Pike County Massacre Trial Starts With Shocking Revelations

Wagner-trial

On Monday, jurors heard shocking details about the “Pike County Massacre,” in which four members of just one family massacred eight members of another in dispute over custody of a child.

┬áIn opening statements at the murder trial of Edward “Jake” Wagner, prosecutor Angela Canepa told jurors Edward “Jake” Wagner shot two nursing mothers dead as they slept in their beds.

He will testify against his brother, George Wagner IV, 30, who is the first defendant in the case to go to trial for the 2016 slayings.

In a sprawling rural property near Piketon, the Wagner brothers and their parents, Angela and George “Billy” Wagner III, were accused of plotting to execute eight members of the Rhoden family.

A prosecutor told jurors that Jake Wagner rearranged Hanna Rhoden’s body on her bed after he shot her twice in the head so Kylie, her four-day-old infant, could nurse.

During the rampage, Hanna Rhoden was the main target. Jake Wagner was 20 when she became pregnant with his child and she was just 15-years-old.

Prosecutors allege that she refused to hand over custody of their daughter, Sophie, when she left Jake Wagner and his controlling family.

She told a friend on Facebook, “They’ll have to kill me first,” and three months later, that’s exactly what they did.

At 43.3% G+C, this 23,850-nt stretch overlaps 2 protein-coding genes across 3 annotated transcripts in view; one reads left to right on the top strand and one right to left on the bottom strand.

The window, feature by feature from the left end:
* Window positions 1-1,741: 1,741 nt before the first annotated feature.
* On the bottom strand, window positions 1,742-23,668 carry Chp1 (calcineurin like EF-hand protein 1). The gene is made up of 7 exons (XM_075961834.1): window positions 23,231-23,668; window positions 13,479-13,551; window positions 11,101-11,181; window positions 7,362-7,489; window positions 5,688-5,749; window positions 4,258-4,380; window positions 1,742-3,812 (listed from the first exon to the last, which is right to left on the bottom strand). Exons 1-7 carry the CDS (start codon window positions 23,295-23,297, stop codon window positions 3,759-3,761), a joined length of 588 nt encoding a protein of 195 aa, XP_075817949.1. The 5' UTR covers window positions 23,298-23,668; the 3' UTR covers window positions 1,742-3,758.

He also shot Hanna Rhoden’s mother, Dana Rhoden, 37, and her 16-year-old brother, Chris Rhoden Jr.

Across the street, Jake Wagner is accused of shooting Hannah Gilley, 20, and her fiance, Frankie Rhoden, while their six-month-old son, Ruger, nuzzled between them.

Canepa said Ruger was still lying between Hannah Gilley and her husband when she died, covered in his parents’ blood, because the clothing was positioned so she seemed to be nursing him.

Hanna Rhoden’s father, Christopher Rhoden, Sr., 40, brother Kenneth Rhoden, 44, and cousin Gary Rhoden, 38, were also victims.

Angela Wagner agreed to cooperate with prosecutors after Jake Wagner pleaded guilty last year and agreed to serve life in prison.

In exchange for a recommended 30-year prison term, she pleaded guilty to helping plan the murder – which she was not present for.

The death penalty will be removed for all four defendants if Angela and Jake Wagner testify to the satisfaction of the prosecution.

According to the defense, Jake Wagner, the prosecution’s star witness, will only serve to prove the innocence of his client.

Jake will tell you that George did not shoot anyone, he added.

 

John Nightbridge is a veteran reporter, researcher, and economic policy major from UCLA. Passionate about world issues and potential ways to solve them is a significant focus of his work. Writing freelance and reading the news are John's passions at work. Outside of work, it's all about sky diving, surfing, and stock market modeling.